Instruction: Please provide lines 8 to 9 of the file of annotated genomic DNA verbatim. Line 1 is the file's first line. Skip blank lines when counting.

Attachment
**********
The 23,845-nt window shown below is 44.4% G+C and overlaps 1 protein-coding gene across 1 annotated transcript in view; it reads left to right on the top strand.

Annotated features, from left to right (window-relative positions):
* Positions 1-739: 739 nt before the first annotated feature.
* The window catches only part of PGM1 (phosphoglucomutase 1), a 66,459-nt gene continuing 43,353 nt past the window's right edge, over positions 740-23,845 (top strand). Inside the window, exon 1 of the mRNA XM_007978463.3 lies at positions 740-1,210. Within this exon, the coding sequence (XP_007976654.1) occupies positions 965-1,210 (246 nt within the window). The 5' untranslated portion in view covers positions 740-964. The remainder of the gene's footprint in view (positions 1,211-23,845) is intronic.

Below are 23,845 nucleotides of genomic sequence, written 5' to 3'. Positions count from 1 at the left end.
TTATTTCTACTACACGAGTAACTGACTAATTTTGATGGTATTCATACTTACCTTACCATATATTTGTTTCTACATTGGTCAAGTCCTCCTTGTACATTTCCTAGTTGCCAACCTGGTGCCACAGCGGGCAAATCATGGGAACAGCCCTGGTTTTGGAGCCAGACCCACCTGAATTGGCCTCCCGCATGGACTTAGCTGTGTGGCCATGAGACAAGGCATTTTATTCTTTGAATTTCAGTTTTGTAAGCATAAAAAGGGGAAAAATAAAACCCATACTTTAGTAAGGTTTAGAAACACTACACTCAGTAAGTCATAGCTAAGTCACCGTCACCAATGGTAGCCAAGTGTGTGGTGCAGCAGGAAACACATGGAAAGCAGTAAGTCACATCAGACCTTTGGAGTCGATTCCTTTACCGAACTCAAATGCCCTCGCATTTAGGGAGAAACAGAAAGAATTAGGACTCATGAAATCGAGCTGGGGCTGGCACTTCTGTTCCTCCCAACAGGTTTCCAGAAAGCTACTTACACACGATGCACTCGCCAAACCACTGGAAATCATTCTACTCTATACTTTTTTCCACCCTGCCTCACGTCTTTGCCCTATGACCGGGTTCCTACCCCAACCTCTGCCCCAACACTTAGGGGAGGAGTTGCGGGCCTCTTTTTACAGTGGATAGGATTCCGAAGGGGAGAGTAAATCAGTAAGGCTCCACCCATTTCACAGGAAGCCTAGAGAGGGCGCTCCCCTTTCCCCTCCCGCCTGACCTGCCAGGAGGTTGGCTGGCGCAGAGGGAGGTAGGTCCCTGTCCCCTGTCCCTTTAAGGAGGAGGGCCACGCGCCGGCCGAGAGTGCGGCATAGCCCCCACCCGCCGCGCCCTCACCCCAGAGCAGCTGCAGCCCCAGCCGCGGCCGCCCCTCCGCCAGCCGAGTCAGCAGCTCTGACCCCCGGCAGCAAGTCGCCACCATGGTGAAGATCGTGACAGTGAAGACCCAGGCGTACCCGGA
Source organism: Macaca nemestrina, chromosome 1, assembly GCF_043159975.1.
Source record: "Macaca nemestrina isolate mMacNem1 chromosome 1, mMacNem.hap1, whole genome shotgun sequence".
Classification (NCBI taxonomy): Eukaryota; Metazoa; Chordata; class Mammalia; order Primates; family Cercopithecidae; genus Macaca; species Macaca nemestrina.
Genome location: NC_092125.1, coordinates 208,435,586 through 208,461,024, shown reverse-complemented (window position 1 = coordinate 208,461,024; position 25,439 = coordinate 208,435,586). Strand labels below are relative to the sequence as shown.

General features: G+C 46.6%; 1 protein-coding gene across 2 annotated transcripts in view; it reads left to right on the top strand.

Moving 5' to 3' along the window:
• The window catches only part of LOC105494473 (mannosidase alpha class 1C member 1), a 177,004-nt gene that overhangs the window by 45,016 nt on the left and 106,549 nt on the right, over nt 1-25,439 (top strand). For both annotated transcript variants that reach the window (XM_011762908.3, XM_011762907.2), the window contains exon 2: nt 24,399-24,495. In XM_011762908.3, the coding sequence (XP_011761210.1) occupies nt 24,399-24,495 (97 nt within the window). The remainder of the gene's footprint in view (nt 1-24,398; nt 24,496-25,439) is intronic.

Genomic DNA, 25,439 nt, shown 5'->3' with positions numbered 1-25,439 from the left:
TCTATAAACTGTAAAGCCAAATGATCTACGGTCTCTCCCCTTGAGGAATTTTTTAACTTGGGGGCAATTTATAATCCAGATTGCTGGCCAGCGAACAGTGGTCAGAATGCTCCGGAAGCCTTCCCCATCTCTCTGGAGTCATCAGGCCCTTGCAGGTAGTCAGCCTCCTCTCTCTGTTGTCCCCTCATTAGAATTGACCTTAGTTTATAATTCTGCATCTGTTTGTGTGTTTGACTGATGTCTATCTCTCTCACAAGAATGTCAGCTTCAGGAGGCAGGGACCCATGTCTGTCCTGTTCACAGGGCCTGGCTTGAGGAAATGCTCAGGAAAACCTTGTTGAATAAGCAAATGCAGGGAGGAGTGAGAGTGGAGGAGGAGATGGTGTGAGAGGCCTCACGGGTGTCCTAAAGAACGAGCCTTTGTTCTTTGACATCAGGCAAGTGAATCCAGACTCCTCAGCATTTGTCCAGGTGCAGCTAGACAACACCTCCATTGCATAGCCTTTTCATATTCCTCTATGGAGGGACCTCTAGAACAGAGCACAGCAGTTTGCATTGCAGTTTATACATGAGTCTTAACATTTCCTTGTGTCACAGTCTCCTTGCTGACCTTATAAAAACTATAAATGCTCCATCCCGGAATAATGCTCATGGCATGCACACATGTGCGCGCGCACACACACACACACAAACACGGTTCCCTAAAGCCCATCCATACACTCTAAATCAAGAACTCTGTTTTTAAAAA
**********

Source record: "Macaca nemestrina isolate mMacNem1 chromosome 1, mMacNem.hap1, whole genome shotgun sequence".
Classification (NCBI taxonomy): Eukaryota; Metazoa; Chordata; class Mammalia; order Primates; family Cercopithecidae; genus Macaca; species Macaca nemestrina.